You wake up every day to a call from Nina telling you what your tasks are and you get to stroll around setting up your cameras, getting lost in the noises of Melmoth Forest. Once you are happy with your camera arrangements, you go back to your trailer, get comfortable in your chair, and watch the footage. It can be fun playing nature photographer and tracking the squirrels back to their nests for a photo of them with their stashes of nuts or watching them hop across a creek on their way home. However, I would have liked it if there was more variety in the way squirrels behaved or interacted with their environments.
The squirrels often have the same animations and don’t do much else besides running their pre-programmed daily path. It would have been better if they showed a little bit more personality as it might have helped to make re-watching the footage more enjoyable each night. As is, the nightly footage reviews simply turn into you placing cameras far enough apart and seeing if you can find the red squirrel speck in a field of greys and blacks.
Even if you do not set up your cameras perfectly while exploring, you have control over the panning and zooming during footage review. I do wish that there was more variety in how you tracked and surveyed the squirrels as it often came off as extremely one note given how quickly the game ends. Nuts progresses nicely for a time, only for it to stop altogether as the credits begin to roll.
There are a few times in Nuts where the level design should allow for different approaches but the game doesn’t recognize what you are doing as valid. For instance, in a later chapter, the objective was to get my journal back after I had lost it, so I went to where the journal was and the game said to “grab journal,” but it wouldn’t let me pick it up. The issue being I wasn’t supposed to grab the journal at all, but I had the notification anyway. There was an instance even earlier, where the picture I kept sending to Nina wouldn’t be accepted. Naturally, I thought I was sending the wrong type of picture to her based on her responses to my photo, but instead she wanted me to take a picture about a foot closer to the squirrel.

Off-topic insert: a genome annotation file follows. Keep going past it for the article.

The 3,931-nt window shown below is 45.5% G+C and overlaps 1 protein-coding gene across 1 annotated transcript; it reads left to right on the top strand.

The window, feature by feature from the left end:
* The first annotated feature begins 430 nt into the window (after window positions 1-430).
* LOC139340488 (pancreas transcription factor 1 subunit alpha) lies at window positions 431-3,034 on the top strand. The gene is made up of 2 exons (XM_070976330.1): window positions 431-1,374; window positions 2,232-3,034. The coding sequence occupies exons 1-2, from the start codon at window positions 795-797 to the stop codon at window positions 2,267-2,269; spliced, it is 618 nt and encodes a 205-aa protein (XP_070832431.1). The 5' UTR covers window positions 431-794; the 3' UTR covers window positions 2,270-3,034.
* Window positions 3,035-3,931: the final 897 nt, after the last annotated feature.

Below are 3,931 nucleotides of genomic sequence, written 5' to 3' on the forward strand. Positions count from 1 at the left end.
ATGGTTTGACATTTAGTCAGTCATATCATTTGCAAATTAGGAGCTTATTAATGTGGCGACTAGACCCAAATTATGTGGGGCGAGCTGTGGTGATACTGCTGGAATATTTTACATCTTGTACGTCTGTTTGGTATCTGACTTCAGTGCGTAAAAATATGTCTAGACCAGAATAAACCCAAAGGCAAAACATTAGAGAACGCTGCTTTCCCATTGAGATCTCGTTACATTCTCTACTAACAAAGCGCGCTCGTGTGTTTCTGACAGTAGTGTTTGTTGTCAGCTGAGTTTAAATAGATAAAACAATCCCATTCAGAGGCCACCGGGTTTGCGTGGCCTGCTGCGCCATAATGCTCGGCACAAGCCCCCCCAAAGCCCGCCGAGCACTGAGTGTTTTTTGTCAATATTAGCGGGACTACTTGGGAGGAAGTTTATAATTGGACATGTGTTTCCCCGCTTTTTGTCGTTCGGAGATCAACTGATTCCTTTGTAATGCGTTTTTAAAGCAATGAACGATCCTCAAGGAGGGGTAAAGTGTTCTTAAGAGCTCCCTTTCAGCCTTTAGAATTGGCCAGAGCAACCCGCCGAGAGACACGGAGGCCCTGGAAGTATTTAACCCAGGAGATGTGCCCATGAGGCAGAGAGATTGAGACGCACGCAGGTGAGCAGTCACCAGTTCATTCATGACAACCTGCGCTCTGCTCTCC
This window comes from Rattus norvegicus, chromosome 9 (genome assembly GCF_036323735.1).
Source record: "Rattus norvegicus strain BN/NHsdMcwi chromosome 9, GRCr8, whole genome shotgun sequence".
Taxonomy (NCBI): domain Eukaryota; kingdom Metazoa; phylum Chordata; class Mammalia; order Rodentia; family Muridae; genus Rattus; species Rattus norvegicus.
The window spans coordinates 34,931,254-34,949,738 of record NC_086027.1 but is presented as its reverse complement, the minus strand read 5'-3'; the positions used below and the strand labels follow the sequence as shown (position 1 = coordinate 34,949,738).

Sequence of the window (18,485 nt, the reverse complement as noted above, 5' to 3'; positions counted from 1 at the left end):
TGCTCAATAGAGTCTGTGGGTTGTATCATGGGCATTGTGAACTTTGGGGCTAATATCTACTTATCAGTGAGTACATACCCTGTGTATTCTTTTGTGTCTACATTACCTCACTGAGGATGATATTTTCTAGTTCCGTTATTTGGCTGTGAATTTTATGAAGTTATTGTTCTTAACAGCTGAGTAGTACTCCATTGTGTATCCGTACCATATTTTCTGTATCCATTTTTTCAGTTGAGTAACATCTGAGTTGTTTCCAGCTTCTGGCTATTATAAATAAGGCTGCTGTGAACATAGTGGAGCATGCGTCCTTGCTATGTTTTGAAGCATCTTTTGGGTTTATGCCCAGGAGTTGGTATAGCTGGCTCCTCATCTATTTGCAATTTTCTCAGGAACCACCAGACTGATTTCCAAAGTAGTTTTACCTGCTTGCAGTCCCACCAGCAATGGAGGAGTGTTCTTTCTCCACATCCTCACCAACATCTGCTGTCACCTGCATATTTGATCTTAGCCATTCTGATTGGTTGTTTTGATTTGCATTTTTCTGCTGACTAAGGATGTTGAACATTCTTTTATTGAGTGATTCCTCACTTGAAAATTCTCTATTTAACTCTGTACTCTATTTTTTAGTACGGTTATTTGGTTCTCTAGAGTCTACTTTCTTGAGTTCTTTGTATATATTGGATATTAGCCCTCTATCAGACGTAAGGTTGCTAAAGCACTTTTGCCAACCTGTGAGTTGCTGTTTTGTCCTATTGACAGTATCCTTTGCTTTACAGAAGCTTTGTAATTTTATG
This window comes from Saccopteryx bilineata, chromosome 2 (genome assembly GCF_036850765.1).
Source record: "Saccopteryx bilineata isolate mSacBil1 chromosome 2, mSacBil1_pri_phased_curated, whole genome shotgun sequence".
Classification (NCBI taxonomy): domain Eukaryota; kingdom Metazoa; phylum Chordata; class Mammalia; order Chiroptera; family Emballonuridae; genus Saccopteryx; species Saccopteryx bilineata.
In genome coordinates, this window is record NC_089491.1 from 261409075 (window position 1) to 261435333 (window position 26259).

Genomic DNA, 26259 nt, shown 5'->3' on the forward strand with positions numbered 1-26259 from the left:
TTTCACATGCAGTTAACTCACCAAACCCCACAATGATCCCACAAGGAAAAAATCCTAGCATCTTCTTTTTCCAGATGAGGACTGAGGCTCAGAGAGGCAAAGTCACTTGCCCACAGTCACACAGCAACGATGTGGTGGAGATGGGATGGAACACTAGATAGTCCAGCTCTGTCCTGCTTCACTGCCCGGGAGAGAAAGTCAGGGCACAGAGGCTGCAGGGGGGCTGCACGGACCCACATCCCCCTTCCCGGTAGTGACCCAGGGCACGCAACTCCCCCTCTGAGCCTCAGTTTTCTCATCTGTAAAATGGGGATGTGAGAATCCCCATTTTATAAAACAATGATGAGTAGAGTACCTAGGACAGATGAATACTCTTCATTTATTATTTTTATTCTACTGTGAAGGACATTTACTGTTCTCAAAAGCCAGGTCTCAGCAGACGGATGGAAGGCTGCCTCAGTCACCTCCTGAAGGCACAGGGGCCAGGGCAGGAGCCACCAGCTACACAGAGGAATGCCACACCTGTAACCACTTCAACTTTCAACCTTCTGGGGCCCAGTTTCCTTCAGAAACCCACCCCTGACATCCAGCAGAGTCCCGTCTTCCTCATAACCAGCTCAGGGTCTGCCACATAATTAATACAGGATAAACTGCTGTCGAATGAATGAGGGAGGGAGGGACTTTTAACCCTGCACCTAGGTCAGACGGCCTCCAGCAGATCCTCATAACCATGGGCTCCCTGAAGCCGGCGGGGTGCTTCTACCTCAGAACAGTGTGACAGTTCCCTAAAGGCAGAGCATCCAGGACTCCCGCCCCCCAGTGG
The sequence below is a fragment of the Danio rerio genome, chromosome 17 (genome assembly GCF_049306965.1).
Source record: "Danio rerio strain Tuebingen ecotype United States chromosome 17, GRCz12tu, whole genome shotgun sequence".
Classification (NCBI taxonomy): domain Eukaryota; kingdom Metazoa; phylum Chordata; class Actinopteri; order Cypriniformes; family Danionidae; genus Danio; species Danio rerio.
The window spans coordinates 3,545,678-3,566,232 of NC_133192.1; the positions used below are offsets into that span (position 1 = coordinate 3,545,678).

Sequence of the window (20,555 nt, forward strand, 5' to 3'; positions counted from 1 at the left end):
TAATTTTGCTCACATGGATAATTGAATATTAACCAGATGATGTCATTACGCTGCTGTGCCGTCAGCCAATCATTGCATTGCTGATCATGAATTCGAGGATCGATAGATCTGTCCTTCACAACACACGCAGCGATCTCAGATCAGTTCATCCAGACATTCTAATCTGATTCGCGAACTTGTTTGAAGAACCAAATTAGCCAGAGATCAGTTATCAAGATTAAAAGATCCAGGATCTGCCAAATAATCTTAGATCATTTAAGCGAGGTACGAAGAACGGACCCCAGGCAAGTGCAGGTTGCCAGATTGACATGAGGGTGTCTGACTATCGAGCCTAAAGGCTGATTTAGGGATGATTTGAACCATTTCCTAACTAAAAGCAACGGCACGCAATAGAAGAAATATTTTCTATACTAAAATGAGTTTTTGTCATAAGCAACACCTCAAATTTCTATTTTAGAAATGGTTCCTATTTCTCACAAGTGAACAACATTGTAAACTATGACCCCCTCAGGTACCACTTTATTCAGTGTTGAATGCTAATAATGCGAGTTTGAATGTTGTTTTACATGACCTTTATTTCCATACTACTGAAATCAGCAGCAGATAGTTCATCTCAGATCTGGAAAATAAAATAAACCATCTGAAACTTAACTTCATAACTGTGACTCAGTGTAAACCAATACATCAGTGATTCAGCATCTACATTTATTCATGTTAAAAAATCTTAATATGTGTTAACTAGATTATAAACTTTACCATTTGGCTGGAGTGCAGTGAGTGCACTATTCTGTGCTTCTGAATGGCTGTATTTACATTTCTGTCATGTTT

These instances of frustration are few and far between, but they did halt my progression and made me feel I was bumbling around like Walter White chasing the fly in Breaking Bad. If I wasn’t so focused on doing the wrong objective, I could have focused more on the increasingly climactic plot that was unraveling at the time.
However, for every little frustration, there’s a moment of wonder and appreciation for what the world of Nuts can be. Rain coming down in droves as I huddled in my little camper watching it fall while squirrels lept from trees all helped to make the game much more special.
Nuts offers a fun nature expedition with a phenomenal art style, but doesn’t expand on its interesting gameplay premise as much as it could. In the end, as much as I loved the bite sized offerings of nature, I ended the game wanting more than the hollow experience I received. Hopefully, the developers can take what they have learned from this experience and capitalize on it in whatever their next project might be, because the group has a lot of potential.
A Steam key was provided by PR for the purposes of this review.
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A unique art style is marred by underdeveloped gameplay and inconsistent story beats. Nuts had the potential to be something really special, but can’t quite see the forest through the trees.